Good jobs in the solar industry are on the rise, while coal plants keep retiring. But what do those sunny numbers hide?
Photo via Wikimedia Commons
There’s about as many U.S. jobs in the solar power industry as the coal industry, Vox pointed out yesterday. According to the Solar Foundation, as of 2014 there were more than 173,000 people employed in creating, selling, and installing solar panels on American homes and businesses. Vox’s Brad Plumer compared that to the miners, power plant workers, and transporters in the U.S. coal industry and found that number to be roughly equal, though he admitted to “this isn’t a perfect comparison.”
One reason it’s hard to get an accurate read on these employment numbers is that the solar industry is still projected to grow rapidly, topping 200,000 jobs by the end of 2015 according to some estimates. Meanwhile, the coal industry is shrinking as power plants continue to shut down across the United States. Since 2011, nearly a quarter of coal generation sites have been retired.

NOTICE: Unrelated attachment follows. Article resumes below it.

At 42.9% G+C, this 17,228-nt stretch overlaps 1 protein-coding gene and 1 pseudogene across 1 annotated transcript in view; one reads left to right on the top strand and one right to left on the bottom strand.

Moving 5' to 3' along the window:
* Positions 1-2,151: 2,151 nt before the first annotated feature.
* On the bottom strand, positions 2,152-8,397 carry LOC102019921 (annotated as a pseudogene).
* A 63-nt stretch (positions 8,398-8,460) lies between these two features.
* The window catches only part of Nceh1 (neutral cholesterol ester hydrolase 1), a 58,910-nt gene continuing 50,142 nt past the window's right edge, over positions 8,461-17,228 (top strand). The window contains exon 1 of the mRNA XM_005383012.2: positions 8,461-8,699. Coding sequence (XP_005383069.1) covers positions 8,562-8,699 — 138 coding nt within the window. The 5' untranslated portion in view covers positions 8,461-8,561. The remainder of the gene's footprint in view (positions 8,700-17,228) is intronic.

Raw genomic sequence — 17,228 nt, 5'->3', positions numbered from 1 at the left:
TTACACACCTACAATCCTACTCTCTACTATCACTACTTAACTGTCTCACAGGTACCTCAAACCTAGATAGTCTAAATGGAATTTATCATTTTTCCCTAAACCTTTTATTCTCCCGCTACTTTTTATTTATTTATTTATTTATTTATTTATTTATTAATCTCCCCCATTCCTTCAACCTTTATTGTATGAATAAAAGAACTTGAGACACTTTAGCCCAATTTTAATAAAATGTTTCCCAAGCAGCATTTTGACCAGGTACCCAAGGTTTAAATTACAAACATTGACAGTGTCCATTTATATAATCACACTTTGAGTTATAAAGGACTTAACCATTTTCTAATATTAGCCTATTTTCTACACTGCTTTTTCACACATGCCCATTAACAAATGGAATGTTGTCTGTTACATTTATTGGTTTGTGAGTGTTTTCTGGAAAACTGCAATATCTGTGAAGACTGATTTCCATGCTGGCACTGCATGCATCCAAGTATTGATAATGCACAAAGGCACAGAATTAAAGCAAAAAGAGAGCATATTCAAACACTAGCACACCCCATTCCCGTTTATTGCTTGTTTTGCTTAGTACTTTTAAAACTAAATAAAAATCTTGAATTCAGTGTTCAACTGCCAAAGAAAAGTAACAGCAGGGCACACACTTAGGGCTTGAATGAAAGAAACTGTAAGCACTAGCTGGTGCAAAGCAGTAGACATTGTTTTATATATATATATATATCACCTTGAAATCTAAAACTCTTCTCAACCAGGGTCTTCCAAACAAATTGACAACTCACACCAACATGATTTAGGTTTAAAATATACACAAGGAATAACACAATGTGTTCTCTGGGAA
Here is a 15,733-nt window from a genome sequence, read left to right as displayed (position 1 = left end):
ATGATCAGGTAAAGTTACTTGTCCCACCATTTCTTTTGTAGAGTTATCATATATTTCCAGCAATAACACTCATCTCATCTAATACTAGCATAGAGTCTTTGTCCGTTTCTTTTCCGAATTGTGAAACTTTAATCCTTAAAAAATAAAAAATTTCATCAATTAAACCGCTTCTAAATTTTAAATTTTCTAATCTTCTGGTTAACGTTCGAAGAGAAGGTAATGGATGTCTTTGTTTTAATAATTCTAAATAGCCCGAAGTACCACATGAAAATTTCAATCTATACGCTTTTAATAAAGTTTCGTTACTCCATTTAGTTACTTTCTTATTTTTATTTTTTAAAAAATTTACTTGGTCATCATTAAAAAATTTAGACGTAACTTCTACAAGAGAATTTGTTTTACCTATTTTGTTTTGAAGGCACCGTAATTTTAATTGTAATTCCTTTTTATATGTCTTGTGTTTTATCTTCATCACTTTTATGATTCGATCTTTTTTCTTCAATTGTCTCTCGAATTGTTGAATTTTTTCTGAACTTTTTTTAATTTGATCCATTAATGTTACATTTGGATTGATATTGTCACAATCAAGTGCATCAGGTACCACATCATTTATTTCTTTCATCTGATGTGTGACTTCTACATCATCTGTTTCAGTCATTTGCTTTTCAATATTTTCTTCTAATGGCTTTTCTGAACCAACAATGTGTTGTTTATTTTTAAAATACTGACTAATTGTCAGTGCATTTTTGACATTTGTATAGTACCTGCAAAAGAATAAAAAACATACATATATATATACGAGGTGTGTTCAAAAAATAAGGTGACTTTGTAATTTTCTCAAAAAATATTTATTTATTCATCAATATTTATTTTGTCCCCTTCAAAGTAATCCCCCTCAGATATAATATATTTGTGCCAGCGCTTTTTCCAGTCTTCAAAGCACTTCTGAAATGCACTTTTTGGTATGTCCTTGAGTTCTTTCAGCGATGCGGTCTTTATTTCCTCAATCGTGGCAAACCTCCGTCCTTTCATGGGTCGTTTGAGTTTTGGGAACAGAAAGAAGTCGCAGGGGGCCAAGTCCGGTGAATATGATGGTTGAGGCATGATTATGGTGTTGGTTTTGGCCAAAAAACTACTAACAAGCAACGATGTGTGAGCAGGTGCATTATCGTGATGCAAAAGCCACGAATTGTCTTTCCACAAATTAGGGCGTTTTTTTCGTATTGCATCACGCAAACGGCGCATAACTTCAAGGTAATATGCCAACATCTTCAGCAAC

But these sunny numbers for solar hide what some business analysts think is still the biggest issue for the alternative energy: it’s expensive and inefficient. Despite employing roughly the same amount of people, solar provides less than half a percent of the U.S.’ total energy. Coal, on the other hand, still provides almost 40 percent.
However, as the solar industry expands, it should realize some economies of scale, especially in the sales department. Plumer also points out that if one factored in all the negative environmental and health implications coal carries with it, solar and other alternative energy sources would look a lot more viable in comparison.